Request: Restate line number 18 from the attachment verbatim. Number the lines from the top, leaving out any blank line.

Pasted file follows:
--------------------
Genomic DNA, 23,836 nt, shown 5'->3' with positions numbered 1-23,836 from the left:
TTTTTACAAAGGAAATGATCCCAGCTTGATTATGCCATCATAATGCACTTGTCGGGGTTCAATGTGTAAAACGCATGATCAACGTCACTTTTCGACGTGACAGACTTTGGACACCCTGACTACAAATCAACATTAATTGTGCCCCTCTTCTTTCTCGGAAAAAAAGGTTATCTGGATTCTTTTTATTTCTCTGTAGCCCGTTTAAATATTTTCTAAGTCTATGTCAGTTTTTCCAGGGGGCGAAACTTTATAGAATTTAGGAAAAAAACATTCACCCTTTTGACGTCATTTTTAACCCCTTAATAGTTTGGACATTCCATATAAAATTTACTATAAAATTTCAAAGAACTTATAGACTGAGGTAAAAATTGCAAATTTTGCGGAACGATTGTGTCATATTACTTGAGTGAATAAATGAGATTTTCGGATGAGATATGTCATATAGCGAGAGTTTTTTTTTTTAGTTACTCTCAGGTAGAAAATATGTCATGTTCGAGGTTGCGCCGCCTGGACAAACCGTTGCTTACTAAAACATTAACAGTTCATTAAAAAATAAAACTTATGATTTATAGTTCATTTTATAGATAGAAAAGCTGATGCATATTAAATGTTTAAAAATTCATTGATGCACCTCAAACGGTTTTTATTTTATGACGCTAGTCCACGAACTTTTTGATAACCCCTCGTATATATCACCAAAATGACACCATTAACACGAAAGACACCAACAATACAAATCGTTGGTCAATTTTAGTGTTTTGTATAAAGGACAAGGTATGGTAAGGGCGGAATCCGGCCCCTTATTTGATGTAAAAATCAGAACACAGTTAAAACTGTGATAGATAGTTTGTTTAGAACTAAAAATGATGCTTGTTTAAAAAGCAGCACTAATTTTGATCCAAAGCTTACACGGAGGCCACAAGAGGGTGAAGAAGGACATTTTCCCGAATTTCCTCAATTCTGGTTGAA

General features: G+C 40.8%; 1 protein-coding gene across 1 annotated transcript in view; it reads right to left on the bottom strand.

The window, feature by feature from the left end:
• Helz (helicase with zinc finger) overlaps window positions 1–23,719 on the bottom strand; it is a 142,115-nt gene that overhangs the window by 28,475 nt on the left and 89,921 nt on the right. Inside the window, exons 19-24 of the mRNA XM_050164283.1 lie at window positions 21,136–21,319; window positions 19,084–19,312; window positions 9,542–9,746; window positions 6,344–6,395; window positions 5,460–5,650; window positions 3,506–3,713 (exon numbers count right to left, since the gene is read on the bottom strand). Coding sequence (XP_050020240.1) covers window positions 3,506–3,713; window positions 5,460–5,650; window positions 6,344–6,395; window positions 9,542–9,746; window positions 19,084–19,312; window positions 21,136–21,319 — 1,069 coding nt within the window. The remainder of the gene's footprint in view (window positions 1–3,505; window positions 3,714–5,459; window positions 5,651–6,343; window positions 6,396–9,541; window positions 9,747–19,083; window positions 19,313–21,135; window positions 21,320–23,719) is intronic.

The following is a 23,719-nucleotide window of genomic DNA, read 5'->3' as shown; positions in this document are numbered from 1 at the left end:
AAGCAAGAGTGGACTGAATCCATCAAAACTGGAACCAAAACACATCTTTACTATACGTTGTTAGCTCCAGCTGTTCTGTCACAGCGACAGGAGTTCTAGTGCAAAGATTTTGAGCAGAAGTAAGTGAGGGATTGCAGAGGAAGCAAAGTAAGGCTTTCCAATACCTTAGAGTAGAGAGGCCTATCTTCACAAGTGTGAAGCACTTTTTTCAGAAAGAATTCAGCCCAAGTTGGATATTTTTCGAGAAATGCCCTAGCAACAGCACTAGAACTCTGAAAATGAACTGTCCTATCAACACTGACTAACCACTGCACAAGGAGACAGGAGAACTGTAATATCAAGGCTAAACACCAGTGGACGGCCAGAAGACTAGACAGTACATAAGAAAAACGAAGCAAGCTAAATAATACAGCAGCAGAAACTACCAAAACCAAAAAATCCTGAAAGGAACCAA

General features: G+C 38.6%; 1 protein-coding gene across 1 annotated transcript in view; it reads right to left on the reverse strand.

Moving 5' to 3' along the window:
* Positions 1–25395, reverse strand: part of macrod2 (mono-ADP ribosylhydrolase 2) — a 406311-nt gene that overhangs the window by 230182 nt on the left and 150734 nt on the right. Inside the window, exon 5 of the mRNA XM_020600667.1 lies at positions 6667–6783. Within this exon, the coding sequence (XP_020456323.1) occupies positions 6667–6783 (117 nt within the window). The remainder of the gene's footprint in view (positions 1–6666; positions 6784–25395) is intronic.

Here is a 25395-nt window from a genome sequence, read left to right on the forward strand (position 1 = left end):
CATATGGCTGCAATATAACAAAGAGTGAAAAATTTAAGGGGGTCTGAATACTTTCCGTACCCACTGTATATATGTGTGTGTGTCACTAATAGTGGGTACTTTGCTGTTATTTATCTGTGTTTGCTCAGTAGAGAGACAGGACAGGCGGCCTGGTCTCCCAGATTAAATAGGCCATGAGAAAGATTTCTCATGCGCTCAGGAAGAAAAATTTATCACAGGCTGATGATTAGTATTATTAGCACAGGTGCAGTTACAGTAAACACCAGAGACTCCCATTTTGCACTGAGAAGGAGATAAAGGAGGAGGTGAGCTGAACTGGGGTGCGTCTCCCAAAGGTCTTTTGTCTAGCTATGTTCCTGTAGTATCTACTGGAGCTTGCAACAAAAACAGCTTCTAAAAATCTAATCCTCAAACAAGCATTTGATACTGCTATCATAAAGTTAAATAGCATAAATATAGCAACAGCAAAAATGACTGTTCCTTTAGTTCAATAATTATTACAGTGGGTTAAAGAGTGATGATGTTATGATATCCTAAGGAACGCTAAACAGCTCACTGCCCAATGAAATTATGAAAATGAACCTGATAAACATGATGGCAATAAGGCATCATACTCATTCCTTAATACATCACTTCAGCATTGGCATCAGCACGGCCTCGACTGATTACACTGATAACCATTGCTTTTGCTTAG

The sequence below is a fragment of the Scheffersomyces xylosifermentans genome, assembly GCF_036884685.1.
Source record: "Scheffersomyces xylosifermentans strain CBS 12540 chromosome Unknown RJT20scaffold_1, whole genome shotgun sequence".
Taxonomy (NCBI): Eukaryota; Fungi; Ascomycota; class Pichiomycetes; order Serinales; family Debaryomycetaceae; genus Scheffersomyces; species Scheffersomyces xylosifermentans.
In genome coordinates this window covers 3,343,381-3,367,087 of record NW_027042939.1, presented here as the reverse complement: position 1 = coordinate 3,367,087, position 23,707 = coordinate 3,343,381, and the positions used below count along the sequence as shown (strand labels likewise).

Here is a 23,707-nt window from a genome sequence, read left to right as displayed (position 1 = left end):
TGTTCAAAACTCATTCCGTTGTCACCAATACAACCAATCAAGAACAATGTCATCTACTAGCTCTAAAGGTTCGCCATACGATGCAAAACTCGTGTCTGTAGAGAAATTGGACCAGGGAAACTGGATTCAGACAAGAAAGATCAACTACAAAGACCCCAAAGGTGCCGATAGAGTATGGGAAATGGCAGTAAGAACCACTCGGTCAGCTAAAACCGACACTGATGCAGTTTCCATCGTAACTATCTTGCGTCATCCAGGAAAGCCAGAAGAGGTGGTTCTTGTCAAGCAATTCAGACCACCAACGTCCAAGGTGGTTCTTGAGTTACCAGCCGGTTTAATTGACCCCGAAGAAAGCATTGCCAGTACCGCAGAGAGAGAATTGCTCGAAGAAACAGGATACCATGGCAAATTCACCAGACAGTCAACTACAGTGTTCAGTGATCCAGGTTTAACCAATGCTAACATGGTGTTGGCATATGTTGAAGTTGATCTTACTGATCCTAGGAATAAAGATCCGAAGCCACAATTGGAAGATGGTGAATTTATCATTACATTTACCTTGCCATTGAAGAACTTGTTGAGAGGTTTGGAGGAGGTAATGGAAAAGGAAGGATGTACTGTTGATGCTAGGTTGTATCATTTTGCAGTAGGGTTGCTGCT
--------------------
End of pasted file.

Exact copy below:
TGTTCAAAACTCATTCCGTTGTCACCAATACAACCAATCAAGAACAATGTCATCTACTAGCTCTAAAGGTTCGCCATACGATGCAAAACTCGTGTCTGTAGAGAAATTGGACCAGGGAAACTGGATTCAGACAAGAAAGATCAACTACAAAGACCCCAAAGGTGCCGATAGAGTATGGGAAATGGCAGTAAGAACCACTCGGTCAGCTAAAACCGACACTGATGCAGTTTCCATCGTAACTATCTTGCGTCATCCAGGAAAGCCAGAAGAGGTGGTTCTTGTCAAGCAATTCAGACCACCAACGTCCAAGGTGGTTCTTGAGTTACCAGCCGGTTTAATTGACCCCGAAGAAAGCATTGCCAGTACCGCAGAGAGAGAATTGCTCGAAGAAACAGGATACCATGGCAAATTCACCAGACAGTCAACTACAGTGTTCAGTGATCCAGGTTTAACCAATGCTAACATGGTGTTGGCATATGTTGAAGTTGATCTTACTGATCCTAGGAATAAAGATCCGAAGCCACAATTGGAAGATGGTGAATTTATCATTACATTTACCTTGCCATTGAAGAACTTGTTGAGAGGTTTGGAGGAGGTAATGGAAAAGGAAGGATGTACTGTTGATGCTAGGTTGTATCATTTTGCAGTAGGGTTGCTGCT